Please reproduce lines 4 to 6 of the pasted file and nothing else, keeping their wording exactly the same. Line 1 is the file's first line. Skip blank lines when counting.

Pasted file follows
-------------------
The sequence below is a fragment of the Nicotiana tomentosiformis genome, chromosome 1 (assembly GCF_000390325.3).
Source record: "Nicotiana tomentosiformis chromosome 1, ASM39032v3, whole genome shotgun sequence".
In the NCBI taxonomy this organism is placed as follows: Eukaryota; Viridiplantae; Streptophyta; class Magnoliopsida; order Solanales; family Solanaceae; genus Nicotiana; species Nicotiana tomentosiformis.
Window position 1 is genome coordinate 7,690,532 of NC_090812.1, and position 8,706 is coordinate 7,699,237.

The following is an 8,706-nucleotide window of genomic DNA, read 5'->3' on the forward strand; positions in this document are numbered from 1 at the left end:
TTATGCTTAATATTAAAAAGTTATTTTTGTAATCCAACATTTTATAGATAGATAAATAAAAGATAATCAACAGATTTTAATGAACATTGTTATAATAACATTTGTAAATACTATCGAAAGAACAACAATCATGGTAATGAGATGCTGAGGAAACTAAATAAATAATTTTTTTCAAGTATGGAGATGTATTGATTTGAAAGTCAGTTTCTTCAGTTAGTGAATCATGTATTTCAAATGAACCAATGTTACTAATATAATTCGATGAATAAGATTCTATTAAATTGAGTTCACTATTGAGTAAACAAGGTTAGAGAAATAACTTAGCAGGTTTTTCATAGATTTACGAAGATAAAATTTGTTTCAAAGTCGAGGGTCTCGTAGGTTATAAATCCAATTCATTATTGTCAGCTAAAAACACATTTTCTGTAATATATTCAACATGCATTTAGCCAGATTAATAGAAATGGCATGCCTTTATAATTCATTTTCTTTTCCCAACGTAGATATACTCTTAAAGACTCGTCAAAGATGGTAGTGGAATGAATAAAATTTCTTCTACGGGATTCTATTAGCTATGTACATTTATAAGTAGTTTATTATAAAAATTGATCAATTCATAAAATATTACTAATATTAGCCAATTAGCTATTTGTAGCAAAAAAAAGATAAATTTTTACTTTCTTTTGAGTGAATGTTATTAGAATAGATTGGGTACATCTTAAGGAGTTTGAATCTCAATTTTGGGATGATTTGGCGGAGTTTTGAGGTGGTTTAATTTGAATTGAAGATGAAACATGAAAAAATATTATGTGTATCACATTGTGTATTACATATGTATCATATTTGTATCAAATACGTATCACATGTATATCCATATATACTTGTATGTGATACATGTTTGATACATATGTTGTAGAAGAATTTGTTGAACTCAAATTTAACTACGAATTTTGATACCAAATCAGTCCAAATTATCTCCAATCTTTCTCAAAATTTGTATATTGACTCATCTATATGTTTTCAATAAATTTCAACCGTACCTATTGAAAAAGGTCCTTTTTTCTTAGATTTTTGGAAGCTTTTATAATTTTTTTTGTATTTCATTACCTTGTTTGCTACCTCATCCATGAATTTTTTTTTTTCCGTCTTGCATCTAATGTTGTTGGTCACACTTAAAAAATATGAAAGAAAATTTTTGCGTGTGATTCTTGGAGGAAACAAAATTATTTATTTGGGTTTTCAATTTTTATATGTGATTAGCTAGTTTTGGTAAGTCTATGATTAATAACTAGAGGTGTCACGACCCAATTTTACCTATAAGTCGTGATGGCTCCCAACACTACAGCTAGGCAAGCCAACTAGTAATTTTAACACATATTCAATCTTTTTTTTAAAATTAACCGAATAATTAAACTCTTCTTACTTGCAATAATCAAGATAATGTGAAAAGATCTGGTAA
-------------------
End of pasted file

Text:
Window position 1 is genome coordinate 7,690,532 of NC_090812.1, and position 8,706 is coordinate 7,699,237.

The following is an 8,706-nucleotide window of genomic DNA, read 5'->3' on the forward strand; positions in this document are numbered from 1 at the left end:
TTATGCTTAATATTAAAAAGTTATTTTTGTAATCCAACATTTTATAGATAGATAAATAAAAGATAATCAACAGATTTTAATGAACATTGTTATAATAACATTTGTAAATACTATCGAAAGAACAACAATCATGGTAATGAGATGCTGAGGAAACTAAATAAATAATTTTTTTCAAGTATGGAGATGTATTGATTTGAAAGTCAGTTTCTTCAGTTAGTGAATCATGTATTTCAAATGAACCAATGTTACTAATATAATTCGATGAATAAGATTCTATTAAATTGAGTTCACTATTGAGTAAACAAGGTTAGAGAAATAACTTAGCAGGTTTTTCATAGATTTACGAAGATAAAATTTGTTTCAAAGTCGAGGGTCTCGTAGGTTATAAATCCAATTCATTATTGTCAGCTAAAAACACATTTTCTGTAATATATTCAACATGCATTTAGCCAGATTAATAGAAATGGCATGCCTTTATAATTCATTTTCTTTTCCCAACGTAGATATACTCTTAAAGACTCGTCAAAGATGGTAGTGGAATGAATAAAATTTCTTCTACGGGATTCTATTAGCTATGTACATTTATAAGTAGTTTATTATAAAAATTGATCAATTCATAAAATATTACTAATATTAGCCAATTAGCTATTTGTAGCAAAAAAAAGATAAATTTTTACTTTCTTTTGAGTGAATGTTATTAGAATAGATTGGGTACATCTTAAGGAGTTTGAATCTCAATTTTGGGATGATTTGGCGGAGTTTTGAGGTGGTTTAATTTGAATTGAAGATGAAACATGAAAAAATATTATGTGTATCACATTGTGTATTACATATGTATCATATTTGTATCAAATACGTATCACATGTATATCCATATATACTTGTATGTGATACATGTTTGATACATATGTTGTAGAAGAATTTGTTGAACTCAAATTTAACTACGAATTTTGATACCAAATCAGTCCAAATTATCTCCAATCTTTCTCAAAATTTGTATATTGACTCATCTATATGTTTTCAATAAATTTCAACCGTACCTATTGAAAAAGGTCCTTTTTTCTTAGATTTTTGGAAGCTTTTATAATTTTTTTTGTATTTCATTACCTTGTTTGCTACCTCATCCATGAATTTTTTTTTTTCCGTCTTGCATCTAATGTTGTTGGTCACACTTAAAAAATATGAAAGAAAATTTTTGCGTGTGATTCTTGGAGGAAACAAAATTATTTATTTGGGTTTTCAATTTTTATATGTGATTAGCTAGTTTTGGTAAGTCTATGATTAATAACTAGAGGTGTCACGACCCAATTTTACCTATAAGTCGTGATGGCTCCCAACACTACAGCTAGGCAAGCCAACTAGTAATTTTAACACATATTCAATCTTTTTTTTAAAATTAACCGAATAATTAAACTCTTCTTACTTGCAATAATCAAGATAATGTGAAAAGATCTGGTAA